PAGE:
(2) To broaden students’ intellectual horizons and to enhance their multicultural understanding — an acquisition of an international point of view by participating in CCC classes and in a study tour to foreign countries

As a “Period for Integrated Study”, we have Cross-Cultural Understanding , Contribution and Communication (CCC) classes for 1st and 2nd year students. In these classes, each student decides, studies and makes a presentation on his/her own theme. The study tours to foreign countries, including the United Kingdom, Canada, and the United States of America are conducted every year, and students have the opportunity to see in these countries what they learnt by themselves at school.

(*) Period for Integrated Study: This “Period for Integrated Study” was introduced into Japan’s education system in 2003 in order to grow an “integrated way of thinking” among young pupils and students. This is to develop a broad mind for study among students to get away from a traditional and overwhelming attitude of cramming them in each level of school including primary schools, junior high schools and high schools.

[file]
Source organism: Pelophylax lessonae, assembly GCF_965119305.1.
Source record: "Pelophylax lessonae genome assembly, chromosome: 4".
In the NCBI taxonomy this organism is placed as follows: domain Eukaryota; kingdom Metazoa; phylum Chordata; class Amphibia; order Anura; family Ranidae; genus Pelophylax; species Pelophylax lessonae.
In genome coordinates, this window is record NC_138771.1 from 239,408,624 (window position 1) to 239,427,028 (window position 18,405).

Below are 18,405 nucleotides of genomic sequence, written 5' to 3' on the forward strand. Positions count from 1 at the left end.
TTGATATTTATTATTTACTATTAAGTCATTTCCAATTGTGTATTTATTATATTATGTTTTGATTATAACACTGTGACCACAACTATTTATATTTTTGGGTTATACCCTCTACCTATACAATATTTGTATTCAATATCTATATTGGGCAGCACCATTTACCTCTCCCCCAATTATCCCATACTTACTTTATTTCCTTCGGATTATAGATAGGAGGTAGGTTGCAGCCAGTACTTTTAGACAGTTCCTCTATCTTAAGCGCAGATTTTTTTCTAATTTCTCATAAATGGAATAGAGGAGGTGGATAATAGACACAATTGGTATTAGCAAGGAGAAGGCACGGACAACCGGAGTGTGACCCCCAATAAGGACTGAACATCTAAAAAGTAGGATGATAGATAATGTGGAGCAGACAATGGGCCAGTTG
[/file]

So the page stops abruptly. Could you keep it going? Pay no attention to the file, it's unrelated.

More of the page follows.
(3) To offer opportunities for students to study more widely and deeply

Various programs and activities, such as English speech, essay and debate contests, and special lectures by professors and specialists from universities and institutes are given to the students in order to encourage students’ motivation to study.

Curriculum Features

(1) Smaller size of class